"Welcome Mural" or "Diversity Mural" greets dozens of new patients at the hospital registration, everyday. 

An informational flyer that stands at the hospital's information desk in the lobby. It is part of the hospital's guided walking tour for patients and families to enjoy--of the various artworks that adorn the halls. 

The mural was officially unveiled in a ceremony on the 10th of April, 2017. 

At the opening, I publicly acknowledged and thanked the individuals from 9 countries who contributed to the creation of the artwork. Students at Bridging Educational Access to Migrants in Chiang Mai, TH helped diversify the collaged figures in the mural. This was fitting, as these students are all Burmese migrants, who have moved to Chiang Mai for the chance to purse a college degree. BEAM supports these students in achieving their GRE certification and applications for financial sponsorship. Consider funding their brave efforts against the socio-political situations in Myanmar and Thailand and donate here:  http://beamedu.org/

More help came from: local youth in the Juvenile Detention Center, awaiting their prison sentences; international volunteers (Germany, Singapore, the USA) supporting Art Relief International's art relief workshops; and expatriates based in Chiang Mai from Brazil, England, Italy, the USA, and Zimbabwe. 

Here are the contributing students after our art relief workshop (art therapy + art education), working towards the mural's completion.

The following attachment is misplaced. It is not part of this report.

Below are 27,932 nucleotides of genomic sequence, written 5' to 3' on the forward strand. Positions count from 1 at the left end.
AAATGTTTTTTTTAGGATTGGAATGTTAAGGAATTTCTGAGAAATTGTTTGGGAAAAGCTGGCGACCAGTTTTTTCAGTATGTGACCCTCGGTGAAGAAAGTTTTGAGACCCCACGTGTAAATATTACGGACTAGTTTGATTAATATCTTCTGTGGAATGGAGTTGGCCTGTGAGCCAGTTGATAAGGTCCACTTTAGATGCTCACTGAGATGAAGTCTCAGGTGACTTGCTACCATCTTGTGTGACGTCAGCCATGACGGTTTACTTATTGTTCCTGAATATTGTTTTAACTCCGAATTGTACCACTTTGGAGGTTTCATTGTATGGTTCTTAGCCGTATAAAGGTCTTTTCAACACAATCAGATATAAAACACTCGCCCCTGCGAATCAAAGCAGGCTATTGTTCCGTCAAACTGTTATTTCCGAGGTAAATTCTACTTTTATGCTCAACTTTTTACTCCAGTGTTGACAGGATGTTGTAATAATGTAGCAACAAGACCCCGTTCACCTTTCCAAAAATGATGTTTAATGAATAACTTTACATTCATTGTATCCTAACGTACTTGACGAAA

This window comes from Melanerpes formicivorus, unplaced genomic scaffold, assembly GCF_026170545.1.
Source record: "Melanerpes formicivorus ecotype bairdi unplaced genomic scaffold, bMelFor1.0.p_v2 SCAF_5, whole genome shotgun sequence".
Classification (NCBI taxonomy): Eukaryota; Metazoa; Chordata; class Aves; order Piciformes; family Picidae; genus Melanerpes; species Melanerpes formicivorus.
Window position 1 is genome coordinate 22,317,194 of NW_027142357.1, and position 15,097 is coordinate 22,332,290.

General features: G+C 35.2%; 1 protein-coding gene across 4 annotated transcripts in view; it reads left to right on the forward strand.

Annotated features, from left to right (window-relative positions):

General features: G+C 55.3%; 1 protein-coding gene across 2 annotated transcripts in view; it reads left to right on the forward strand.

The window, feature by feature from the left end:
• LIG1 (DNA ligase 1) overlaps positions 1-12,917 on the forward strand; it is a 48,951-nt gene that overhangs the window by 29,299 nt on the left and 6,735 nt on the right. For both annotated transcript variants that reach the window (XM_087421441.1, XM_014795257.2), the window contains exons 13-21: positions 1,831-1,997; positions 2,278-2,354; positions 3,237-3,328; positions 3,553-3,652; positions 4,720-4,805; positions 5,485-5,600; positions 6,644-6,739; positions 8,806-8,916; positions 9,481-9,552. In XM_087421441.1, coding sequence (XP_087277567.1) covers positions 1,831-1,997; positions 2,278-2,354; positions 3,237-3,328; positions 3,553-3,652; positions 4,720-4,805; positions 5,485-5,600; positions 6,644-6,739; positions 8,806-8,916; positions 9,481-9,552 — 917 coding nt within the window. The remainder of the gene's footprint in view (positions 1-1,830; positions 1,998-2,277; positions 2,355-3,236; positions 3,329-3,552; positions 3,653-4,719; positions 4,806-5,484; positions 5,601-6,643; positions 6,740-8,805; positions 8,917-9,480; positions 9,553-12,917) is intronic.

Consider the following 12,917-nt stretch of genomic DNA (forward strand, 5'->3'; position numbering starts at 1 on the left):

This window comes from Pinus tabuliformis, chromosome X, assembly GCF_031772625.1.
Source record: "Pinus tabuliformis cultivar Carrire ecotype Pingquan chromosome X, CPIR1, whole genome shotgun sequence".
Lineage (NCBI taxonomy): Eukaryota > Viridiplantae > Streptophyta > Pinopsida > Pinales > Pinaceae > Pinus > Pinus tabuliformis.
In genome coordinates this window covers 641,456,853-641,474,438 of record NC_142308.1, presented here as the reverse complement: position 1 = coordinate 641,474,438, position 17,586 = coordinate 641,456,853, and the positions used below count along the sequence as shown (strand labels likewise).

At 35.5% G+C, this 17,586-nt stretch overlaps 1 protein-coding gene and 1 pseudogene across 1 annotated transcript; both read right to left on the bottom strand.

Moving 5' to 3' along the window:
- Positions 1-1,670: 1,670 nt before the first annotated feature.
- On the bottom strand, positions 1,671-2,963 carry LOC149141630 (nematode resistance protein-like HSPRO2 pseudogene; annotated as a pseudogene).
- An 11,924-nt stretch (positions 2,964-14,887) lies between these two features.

The hospital supported a small presentation of the piece's process, being made in Thailand. 

Audience members excitedly pointed out the hidden collage pieces that constructed each individual--photos/magazines from the different staff ethnicities working at the hospital. 

This mother submitted photos of she and her daughter in their traditional Indian regalia. I surprised them as a thank you for their contribution to the project by including them as the Gujarati-speaking figures in the mural. 

Similarly, the coordinator of this whole community development opportunity had submitted vacation pictures from her family's trip to see relatives in Colombia and Guatemala. I wasn't aware that the boy I chose to represent the Spanish-speaking nations was her son--so we were both surprised when I included him in the final piece. 

The project was covered in two local newspapers, in English and in Spanish. 

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